Scores of public parks, museums and buildings shuttered their doors yesterday as parts of the federal government shutdown. They closed at the hand of petty politicians in Washington who just couldn’t get along. Across the nation, newscasters predicted the minimal effects that the shutdown would have on the American people; Our travel would not be delayed, they advised. They also reported that the military would continue to receive its pay on time. For most of us, it would be life as usual.
However, there is an under-reported, though equally important reality unfolding for many of America’s small business owners. The pinch of the government shutdown is being felt in more ways than one.
Below are 5 examples of how the shutdown is affecting our nation’s entrepreneurs:
 Small businesses that are contracted by and operate in government offices will see delays in their payments. Many of their contracts will be affected. Some will go unpaid all together and have to eat the losses.
 Some government-backed small business loans will take longer to secure. Moreover, the SBA will be unavailable to business owners needing assistance until the situation is sorted out. E-verify systems across the nation are suspended. This means that employers will not be able to check to see if a potential hire is documented until after the shutdown. This will lead to delays in hiring. During the last shutdown America’s national parks and monuments lost approximately two million visitors. Similarly, vendors and shop owners who supply these parks and the runoff from park business have already reported losses. Construction companies, cleaning companies, medical supply companies and others that service military personnel and bases are also losing.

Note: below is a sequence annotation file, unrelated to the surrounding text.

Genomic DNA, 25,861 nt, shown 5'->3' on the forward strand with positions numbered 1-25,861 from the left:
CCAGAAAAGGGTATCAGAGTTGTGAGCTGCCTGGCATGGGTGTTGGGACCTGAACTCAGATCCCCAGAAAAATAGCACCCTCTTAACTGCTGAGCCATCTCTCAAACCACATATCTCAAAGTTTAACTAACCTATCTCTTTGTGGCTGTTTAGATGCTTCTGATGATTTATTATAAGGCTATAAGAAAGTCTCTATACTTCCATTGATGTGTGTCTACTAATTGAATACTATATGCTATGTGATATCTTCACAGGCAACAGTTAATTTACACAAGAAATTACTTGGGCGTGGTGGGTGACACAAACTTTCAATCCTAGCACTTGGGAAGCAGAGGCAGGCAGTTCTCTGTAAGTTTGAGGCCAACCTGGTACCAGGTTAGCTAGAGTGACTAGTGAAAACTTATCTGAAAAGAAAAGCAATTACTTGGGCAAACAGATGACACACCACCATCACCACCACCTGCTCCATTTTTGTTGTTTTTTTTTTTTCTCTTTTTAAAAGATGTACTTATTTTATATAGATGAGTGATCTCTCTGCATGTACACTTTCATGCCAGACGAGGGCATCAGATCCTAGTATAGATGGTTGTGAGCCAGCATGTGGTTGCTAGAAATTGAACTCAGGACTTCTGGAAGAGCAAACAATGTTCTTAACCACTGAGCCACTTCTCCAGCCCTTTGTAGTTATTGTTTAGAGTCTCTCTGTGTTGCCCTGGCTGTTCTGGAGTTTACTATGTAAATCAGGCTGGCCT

When our elected officials display this level of dysfunction our economy suffers. The American worker feels the impact directly and indirectly. While we could gripe about the pitfalls of the shutdown, it is best we view it as an opportunity for us to pay attention to the decisions that lawmakers claim to be making on our behalf. We must ask ourselves today, “Are these politicians looking out for our best interests or that of a party’s ideology?” Although I can see the virtue of both sides, in the long run a compromise by which the right and left can come to center for the good of all is what we are clamoring for as a nation.